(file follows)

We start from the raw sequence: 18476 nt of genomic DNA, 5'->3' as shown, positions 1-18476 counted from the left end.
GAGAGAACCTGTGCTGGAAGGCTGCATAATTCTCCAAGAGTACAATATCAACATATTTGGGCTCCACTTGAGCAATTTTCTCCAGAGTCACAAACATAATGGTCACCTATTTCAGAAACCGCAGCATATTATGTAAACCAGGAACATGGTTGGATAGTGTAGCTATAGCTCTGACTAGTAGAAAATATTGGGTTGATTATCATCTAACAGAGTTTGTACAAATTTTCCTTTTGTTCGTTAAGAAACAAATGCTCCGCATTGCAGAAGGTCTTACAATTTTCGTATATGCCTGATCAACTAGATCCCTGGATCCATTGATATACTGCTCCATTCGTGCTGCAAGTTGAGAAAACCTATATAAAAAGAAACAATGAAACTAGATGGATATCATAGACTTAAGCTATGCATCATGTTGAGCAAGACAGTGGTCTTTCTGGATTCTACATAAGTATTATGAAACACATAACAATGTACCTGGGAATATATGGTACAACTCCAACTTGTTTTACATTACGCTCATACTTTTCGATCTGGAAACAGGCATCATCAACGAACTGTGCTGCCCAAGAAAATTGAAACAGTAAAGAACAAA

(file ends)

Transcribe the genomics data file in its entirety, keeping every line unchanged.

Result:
We start from the raw sequence: 18476 nt of genomic DNA, 5'->3' as shown, positions 1-18476 counted from the left end.
GAGAGAACCTGTGCTGGAAGGCTGCATAATTCTCCAAGAGTACAATATCAACATATTTGGGCTCCACTTGAGCAATTTTCTCCAGAGTCACAAACATAATGGTCACCTATTTCAGAAACCGCAGCATATTATGTAAACCAGGAACATGGTTGGATAGTGTAGCTATAGCTCTGACTAGTAGAAAATATTGGGTTGATTATCATCTAACAGAGTTTGTACAAATTTTCCTTTTGTTCGTTAAGAAACAAATGCTCCGCATTGCAGAAGGTCTTACAATTTTCGTATATGCCTGATCAACTAGATCCCTGGATCCATTGATATACTGCTCCATTCGTGCTGCAAGTTGAGAAAACCTATATAAAAAGAAACAATGAAACTAGATGGATATCATAGACTTAAGCTATGCATCATGTTGAGCAAGACAGTGGTCTTTCTGGATTCTACATAAGTATTATGAAACACATAACAATGTACCTGGGAATATATGGTACAACTCCAACTTGTTTTACATTACGCTCATACTTTTCGATCTGGAAACAGGCATCATCAACGAACTGTGCTGCCCAAGAAAATTGAAACAGTAAAGAACAAA